Canelones: Home to 50% of Uruguay wineries

A full half of all of the wineries in Uruguay are located in Canelones. These were founded often 4-5 generations ago by European immigrants.
By Karen A Higgs
Last updated on October 22, 2022

Guru’Guay thanks Canelones-based real estate developers Balsa & Asociados for making this article possible. Until now the Uruguayan department of Canelones has had no visibility internationally in English. Together Guru’Guay and Balsa are working to put Canelones on the map with a series demonstrating why this part of Uruguay is an unexpectedly interesting place to live, work and visit. Guru’Guay’s opinions are always our own.

A full half of all of the wineries in Uruguay are located in just one province—the department of Canelones. These wineries were founded often four and five generations ago by European immigrants in a radius rideable by horse from the port of Montevideo, Uruguay’s capital.

Canelones is known as “Uruguay’s farm”—supplying most of the nation’s fruit and vegetables—and wine. The rich rolling clay soils don’t require irrigation and are cooled by Atlantic breezes. Forty-two million of the 65 million litres of wine imbibed by Uruguayans annually are produced in Canelones.

The first immigrants to settle this department—as Uruguayan provinces are known—arrived mainly from the poorer parts of the north of Italy and western Spain (Galicia and the Basque country). They had made wine back home and when they arrived in Uruguay over 100 years ago most headed out on horseback looking for farmland a few hours from the port.

The land in Canelones was fertile—there was even an excess of nutrients—and it was easy to grow grapes. In fact it was easy to grow anything. But primarily the choice was a logistical one. If you grew wine in Canelones, it would be cheap and easy to transport it to the capital for consumption or to the port.

One winemaker I interviewed for this article recounted how his father proudly told his great grandmother, 102 years at the time, how the family winery was about to export wines “for the first time” to Europe. Only for her to retort waggishly that his grandfather had beaten him to it when he had exported wines to be consumed on the boats going back to the old country in the 1930s.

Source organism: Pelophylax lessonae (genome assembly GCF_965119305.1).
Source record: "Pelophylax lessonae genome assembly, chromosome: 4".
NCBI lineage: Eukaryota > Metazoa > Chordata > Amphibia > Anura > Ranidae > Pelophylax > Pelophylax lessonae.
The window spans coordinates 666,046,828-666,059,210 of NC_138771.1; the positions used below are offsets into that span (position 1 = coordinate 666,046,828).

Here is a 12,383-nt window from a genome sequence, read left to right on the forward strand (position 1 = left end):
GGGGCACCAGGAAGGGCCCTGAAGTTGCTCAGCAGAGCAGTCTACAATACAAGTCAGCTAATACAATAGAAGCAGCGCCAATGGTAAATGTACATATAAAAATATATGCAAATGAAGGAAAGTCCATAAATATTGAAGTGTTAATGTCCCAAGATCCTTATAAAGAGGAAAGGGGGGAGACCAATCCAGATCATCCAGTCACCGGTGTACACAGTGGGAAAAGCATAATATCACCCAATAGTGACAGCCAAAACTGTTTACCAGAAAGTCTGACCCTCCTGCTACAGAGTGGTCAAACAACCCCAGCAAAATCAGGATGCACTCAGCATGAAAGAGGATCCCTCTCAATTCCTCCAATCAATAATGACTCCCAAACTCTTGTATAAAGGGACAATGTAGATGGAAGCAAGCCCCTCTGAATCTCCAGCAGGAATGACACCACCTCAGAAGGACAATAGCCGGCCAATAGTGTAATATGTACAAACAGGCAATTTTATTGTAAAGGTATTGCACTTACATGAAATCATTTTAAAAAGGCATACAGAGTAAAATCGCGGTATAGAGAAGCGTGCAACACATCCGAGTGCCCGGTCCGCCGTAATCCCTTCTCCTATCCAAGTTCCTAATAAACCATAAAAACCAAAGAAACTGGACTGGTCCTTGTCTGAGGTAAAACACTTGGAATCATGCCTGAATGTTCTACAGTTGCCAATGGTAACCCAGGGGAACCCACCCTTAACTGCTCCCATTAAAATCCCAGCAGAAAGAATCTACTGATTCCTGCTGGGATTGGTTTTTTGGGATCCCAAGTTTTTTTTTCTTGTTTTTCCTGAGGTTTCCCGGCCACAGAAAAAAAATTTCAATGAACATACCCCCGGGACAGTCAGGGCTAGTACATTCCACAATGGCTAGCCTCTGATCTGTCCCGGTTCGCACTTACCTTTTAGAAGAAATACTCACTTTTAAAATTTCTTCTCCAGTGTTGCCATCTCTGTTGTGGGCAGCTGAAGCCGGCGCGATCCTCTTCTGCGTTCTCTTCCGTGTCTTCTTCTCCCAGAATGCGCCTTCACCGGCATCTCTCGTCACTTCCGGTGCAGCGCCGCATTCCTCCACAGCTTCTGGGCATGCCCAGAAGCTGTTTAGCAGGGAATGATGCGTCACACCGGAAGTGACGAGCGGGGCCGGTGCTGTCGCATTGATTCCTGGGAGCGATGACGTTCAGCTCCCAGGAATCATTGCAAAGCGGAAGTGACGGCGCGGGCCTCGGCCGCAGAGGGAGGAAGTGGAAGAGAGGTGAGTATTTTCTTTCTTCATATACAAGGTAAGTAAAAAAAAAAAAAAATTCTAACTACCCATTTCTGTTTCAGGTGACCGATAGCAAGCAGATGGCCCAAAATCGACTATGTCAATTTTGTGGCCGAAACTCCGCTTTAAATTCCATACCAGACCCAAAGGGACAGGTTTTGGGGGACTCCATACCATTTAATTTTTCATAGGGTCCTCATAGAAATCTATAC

Canelones geographically wraps itself around the capital of Montevideo and even today it’s where most people live.

How many capitals—or major cities—of the world have a wine region so close to home? Another winemaker noted that Canelones could be compared to Napa Valley and its proximity to San Francisco.

Burgundy soil with a Bordeaux climate

Canelones shares the same parallel with Stellenbosch in South Africa between the 33rd and 34th parallels. Yet the wines of Canelones, and indeed of Uruguay, surprise drinkers with their marked difference to other South American and new world wines.

Argentina and Chile wines grow in high arid areas. They need to be tweaked to taste fresh and not syrupy. In Canelones, grapes grown in clay soils with an abundance of water and ocean breezes have a good natural acidity that doesn’t require correcting.

Studies have equated Canelones with Bordeaux in France, not Mendoza in Argentina. One winemaker told me that though geographically Uruguay wines are from the new world, culturally and in their style, Uruguayan wines closely resemble wines from the old continent.

The importance of tradition in Canelones wineries

The vast majority of wineries in Canelones are run by fourth and fifth generation winemakers. It’s not unusual to find siblings and their parents, now in their 80s and 90s (it must be the wine!), living on the same estate. Though women have always traditionally played an important role in rural families, today they have much more visibility in the industry.